For landowners, learning that the government intends to take their property is always a rude awakening. After receiving notice that the government seeks to acquire a piece of land, the landowner sets off on a difficult journey to try to protect the property — or ultimately receive fair compensation for it. This article outlines the complicated eminent domain process in Minnesota. In addition to understanding this process, it’s important to seek help from an experienced eminent domain attorney. An attorney who focuses on condemnation cases can become the landowner’s guide on this unexpected journey.
Stage 1: Pre-Condemnation Negotiation
Before the government can initiate a condemnation action, Minnesota law requires the government to get an appraisal and make a good faith attempt to purchase the desired parcel from its owner via a process designed to “mimic” an ordinary real estate transaction. The landowner is entitled to a copy of the government’s appraisal (and any other appraisals the government possesses) and to reimbursement for the costs of obtaining its own appraisal.
The process of appraisal and negotiation culminates in a “last written offer” from the government which, if rejected by the landowner, is followed by the formal condemnation process.
Stage 2: Petition and Hearing
If the government doesn’t reach an agreement with the landowner to buy the property, the government files a petition for condemnation in the county in which the property is located. The petition must state the area of the taking, the purposes for the taking and the names of all parties with an interest in the parcel to be taken. A copy of this petition is served on all people and entities with an “interest” in the property.
A hearing on the petition is then held to determine whether the taking is for a “public” project and to appoint commissioners. Any challenge to the taking on the grounds that it does not further a public purpose must be made at the hearing or by appeal within 60 days. Once the public purpose of the taking is established, three commissioners plus two alternates are appointed to determine the amount of compensation owed to the landowner.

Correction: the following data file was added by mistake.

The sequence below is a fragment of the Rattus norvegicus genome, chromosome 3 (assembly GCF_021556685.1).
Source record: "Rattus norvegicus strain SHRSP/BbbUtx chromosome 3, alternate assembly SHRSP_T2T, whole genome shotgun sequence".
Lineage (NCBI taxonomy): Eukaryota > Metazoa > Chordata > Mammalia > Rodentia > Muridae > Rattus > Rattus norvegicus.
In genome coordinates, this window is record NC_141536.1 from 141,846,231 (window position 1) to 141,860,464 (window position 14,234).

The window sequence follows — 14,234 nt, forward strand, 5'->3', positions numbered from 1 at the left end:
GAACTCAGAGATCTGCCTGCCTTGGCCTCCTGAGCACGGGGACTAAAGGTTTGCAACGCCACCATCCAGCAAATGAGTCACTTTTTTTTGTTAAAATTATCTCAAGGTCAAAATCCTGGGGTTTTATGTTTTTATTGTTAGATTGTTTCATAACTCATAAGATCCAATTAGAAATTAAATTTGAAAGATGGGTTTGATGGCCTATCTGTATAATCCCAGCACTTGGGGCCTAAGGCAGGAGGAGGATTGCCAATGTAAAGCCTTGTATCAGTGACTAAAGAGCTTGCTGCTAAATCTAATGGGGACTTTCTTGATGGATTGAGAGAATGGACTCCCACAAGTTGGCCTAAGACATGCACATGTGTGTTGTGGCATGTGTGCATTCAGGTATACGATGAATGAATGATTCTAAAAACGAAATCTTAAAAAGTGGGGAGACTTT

Stage 3: Transfer of Possession
With one minor exception, possession and title to the acquired property passes to the condemning authority when it pays the amount of its appraised value of the taking.
Possession and title transfer by court order. The landowner and all other interested parties are obligated to vacate the parcel prior to the date the court states for the transfer of title.
Stage 4: Commissioners’ Hearing
If the court approves the government’s petition, the commissioners hold a hearing to determine the value of the parcel taken and (if applicable) the damage to the remainder of the landowner’s property. Testimony is given to the commissioners under oath, and the commissioners have a limited ability to subpoena documents and witnesses for the hearing.
Stage 5: Commissioners’ Award
Within 90 days of the appointment of commissioners (or longer, if provided by the court), the commissioners file their report stating the compensation due to the landowner as a result of the taking. The government is obligated to notify all interested parties that the report has been filed.
Stage 6: Appeal
If either the government or the landowner is dissatisfied with the commissioners’ award, either may appeal within 40 days from the filing of the report. An appeal takes the form of a trial (both parties retain the right to a jury trial if they desire). The jury or judge is tasked with taking a fresh look at the evidence and coming to an independent decision on the compensation owed to the landowner.
Further appeals to Minnesota’s appellate courts are also allowed.
Stage 7: Award
Once both parties are satisfied with the amount of compensation (or once all rights of appeal are exhausted), the government pays the landowner the amount of compensation determined, plus interest dating from the time of possession. Depending on the amount the final award exceeded the government’s last written offer, the landowner may be entitled to reimbursement of its attorneys’ fees, appraisal fees and other costs and expenses incurred in the case as well.
Navigating this process to a successful conclusion requires patience and strategy. An experienced eminent domain attorney can provide guidance to landowners who find themselves on this path and help protect their constitutional rights.